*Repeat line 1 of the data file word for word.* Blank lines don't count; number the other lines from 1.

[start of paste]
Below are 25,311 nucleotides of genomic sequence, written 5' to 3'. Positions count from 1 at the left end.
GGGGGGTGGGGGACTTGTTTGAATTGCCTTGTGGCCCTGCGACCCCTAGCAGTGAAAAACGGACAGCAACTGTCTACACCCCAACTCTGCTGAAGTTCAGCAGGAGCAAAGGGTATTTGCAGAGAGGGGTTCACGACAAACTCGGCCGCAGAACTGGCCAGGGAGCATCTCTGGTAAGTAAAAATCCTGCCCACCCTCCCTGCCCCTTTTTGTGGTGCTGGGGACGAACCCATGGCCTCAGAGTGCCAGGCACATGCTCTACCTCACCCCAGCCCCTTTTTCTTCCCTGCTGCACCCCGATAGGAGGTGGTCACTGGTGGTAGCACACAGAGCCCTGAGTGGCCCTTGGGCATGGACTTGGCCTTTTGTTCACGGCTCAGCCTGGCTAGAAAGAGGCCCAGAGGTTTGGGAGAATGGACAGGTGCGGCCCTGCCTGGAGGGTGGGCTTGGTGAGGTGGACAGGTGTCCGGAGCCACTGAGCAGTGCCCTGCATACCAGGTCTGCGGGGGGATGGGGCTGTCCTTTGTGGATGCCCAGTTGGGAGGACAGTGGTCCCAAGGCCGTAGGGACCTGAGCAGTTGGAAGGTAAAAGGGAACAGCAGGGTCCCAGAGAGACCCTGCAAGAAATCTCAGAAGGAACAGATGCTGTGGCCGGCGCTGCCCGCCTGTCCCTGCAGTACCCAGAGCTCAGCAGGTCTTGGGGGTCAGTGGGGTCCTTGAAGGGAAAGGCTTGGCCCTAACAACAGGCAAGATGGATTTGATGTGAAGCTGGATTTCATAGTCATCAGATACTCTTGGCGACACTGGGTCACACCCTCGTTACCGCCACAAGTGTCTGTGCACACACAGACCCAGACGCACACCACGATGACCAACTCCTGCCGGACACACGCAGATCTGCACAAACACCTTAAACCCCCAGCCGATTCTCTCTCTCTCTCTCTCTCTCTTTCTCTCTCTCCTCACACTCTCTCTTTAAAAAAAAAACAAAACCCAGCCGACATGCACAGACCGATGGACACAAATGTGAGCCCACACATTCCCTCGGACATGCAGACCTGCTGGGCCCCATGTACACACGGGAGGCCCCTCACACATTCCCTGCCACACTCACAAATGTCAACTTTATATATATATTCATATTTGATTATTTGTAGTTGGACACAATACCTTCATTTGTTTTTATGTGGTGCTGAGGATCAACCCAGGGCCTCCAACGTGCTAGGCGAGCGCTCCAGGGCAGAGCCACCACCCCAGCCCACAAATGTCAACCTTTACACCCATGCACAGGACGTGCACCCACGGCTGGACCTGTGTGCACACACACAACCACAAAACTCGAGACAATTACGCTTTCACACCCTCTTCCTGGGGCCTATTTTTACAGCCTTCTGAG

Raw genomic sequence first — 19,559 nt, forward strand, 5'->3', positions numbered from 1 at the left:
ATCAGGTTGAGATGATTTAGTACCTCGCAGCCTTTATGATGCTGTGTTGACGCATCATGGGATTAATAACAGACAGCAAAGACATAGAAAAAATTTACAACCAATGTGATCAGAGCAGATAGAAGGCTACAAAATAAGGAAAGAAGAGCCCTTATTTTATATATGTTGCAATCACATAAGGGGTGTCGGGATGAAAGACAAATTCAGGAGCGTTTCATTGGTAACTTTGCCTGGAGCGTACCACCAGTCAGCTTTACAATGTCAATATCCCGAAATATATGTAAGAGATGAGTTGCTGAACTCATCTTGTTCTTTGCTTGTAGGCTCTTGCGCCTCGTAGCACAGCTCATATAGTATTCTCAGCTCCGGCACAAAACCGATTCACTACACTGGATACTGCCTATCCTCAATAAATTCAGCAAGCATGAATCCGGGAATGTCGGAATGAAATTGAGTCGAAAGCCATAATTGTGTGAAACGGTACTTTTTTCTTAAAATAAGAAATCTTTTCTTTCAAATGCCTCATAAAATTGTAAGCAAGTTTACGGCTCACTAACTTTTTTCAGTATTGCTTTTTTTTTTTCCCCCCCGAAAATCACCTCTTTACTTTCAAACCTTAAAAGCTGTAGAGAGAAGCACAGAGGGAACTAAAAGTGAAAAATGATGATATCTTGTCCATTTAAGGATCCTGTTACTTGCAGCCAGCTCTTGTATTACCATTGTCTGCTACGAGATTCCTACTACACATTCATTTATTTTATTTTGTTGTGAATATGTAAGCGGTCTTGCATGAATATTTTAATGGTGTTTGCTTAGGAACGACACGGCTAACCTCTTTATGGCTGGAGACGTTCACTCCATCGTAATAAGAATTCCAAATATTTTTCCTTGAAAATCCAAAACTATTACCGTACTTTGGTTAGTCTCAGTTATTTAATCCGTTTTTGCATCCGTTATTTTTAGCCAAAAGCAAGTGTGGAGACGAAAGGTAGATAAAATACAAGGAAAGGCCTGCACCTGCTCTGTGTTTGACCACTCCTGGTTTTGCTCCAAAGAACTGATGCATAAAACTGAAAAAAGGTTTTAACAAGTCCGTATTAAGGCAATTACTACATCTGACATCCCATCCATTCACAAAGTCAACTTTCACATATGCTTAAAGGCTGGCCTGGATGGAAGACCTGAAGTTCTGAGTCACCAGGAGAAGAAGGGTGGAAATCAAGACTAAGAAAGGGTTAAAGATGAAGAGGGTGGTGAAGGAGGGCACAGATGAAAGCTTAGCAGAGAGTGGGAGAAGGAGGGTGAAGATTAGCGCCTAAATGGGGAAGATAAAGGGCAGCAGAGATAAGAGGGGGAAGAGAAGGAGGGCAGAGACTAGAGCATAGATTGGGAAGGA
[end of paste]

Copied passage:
Below are 25,311 nucleotides of genomic sequence, written 5' to 3'. Positions count from 1 at the left end.